Economic trouble driving green IT initiatives

Economic recession is causing many companies to ramp up the speed of green IT initiatives, while a much smaller number of companies have decided to slow down their green activities.

The lion's share of more than 1,000 companies surveyed by Forrester Research are not making any changes to their green programs. Among those who will, however, the number of companies accelerating green IT is twice as high as the number slowing down.

"The data is counterintuitive only at first glance," Forrester analyst Christopher Mines writes in a report released this week. "Companies are realizing that 'green means green' -- more sustainable computing operations are also more efficient and less costly."

Ten percent of the companies surveyed are accelerating green IT initiatives, while 5 percent are slowing down. The rest, 85 percent, are maintaining the same pace or say it's too early to know what impact the worsening economy will have on their green IT plans. Interest in the topic of energy efficiency seems to be growing, Forrester says, noting that its most recent poll in October garnered a larger response than any previous green survey the analyst firm has conducted.

The companies surveyed are distributed through the United States, Europe, Middle East, Africa, Asia Pacific, Japan and other regions, and are mostly large, with 71 percent having at least 1,000 employees.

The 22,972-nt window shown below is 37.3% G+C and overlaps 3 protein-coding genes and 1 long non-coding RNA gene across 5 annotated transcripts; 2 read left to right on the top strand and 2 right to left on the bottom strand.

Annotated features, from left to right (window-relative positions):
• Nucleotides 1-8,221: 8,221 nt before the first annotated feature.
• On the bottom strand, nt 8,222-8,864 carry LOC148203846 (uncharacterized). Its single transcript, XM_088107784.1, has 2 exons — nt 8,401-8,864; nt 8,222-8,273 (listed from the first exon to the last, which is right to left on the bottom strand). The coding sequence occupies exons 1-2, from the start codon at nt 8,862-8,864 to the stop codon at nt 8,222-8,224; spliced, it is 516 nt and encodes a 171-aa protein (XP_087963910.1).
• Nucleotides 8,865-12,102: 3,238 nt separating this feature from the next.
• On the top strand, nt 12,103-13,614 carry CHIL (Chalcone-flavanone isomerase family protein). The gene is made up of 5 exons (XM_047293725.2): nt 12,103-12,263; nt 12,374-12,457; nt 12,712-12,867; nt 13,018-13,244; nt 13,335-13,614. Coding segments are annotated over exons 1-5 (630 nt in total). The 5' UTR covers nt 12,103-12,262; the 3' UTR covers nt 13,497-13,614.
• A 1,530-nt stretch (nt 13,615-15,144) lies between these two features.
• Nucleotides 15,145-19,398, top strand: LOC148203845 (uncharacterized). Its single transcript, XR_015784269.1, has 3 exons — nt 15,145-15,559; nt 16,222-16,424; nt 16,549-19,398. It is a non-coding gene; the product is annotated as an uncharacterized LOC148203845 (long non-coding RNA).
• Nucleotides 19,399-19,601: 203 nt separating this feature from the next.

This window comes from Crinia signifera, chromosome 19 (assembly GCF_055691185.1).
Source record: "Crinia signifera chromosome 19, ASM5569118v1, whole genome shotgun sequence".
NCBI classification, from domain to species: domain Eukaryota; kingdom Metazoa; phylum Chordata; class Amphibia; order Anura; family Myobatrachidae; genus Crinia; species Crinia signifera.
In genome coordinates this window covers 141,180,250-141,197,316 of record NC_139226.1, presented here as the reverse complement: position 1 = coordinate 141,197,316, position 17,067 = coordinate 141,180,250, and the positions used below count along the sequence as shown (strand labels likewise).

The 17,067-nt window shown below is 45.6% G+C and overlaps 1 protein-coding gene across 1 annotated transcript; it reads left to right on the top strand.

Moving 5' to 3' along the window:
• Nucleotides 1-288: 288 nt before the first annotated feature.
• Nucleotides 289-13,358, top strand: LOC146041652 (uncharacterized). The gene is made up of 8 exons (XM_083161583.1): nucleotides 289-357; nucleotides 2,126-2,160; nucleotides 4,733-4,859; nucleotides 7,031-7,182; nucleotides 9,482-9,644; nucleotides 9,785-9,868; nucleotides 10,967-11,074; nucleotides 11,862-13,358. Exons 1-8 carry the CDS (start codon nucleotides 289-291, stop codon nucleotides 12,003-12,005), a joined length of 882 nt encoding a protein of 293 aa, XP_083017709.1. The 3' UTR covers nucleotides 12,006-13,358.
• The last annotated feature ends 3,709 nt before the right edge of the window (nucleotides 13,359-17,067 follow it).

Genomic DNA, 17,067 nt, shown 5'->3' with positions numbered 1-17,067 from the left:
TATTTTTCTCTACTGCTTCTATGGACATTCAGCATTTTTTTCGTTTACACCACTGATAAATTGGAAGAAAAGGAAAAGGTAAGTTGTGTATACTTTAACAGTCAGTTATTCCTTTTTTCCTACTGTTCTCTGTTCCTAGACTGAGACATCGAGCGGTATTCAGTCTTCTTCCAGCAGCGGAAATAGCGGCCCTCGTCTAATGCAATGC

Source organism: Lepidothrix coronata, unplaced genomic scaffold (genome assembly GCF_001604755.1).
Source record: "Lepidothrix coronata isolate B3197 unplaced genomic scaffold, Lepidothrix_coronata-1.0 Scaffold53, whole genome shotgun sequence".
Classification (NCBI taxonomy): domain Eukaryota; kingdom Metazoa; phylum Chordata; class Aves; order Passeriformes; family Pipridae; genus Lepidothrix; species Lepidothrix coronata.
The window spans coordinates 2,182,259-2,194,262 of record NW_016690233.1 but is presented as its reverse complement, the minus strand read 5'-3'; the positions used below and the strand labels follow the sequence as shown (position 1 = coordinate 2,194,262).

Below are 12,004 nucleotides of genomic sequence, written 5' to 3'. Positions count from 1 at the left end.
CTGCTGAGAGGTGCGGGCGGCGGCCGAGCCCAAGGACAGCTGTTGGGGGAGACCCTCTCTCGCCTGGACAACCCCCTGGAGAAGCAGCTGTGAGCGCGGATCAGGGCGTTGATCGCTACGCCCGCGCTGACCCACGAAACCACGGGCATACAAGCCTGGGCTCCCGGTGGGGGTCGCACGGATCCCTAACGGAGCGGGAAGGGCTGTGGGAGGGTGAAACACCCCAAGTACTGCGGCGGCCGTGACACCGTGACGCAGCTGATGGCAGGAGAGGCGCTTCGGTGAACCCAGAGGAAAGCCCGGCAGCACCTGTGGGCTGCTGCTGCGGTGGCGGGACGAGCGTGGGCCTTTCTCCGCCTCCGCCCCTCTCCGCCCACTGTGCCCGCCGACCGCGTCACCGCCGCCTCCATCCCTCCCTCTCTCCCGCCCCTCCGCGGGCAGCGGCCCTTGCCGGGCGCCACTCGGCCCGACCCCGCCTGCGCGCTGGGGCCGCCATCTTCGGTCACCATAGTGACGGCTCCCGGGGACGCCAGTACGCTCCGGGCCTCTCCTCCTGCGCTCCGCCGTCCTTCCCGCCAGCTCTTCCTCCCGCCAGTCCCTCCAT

Naturally, saving money on energy costs is the primary motivating factor causing corporations to ramp up green IT efforts, particularly in the United States. Overseas, there is more concern about aligning IT with corporate green initiatives and using green to improve brand image.

Overall, 25 percent of companies are implementing a comprehensive green IT program, up from 15 percent last year and up from 20 percent in April. Another 27 percent are drawing up plans to go green, and another 34 percent are considering doing so.

Nearly six of ten companies already are using green criteria in their IT procurement process, and one of ten use a professional services provider to help plan or implement a green IT program.

Previous Forrester research predicted that the worldwide market for green IT services will grow from $500 million in 2008 to nearly $5 billion in 2013, and Mines writes that the recent survey data makes the analyst firm more confident in that prediction.

"It is a very encouraging data point for all of us in the IT industry who have been promoting the energy savings and reduced total cost of ownership of more efficient hardware and software," he writes. (Compare server products.)

This story, "Economic trouble driving green IT initiatives" was originally published by Network World.

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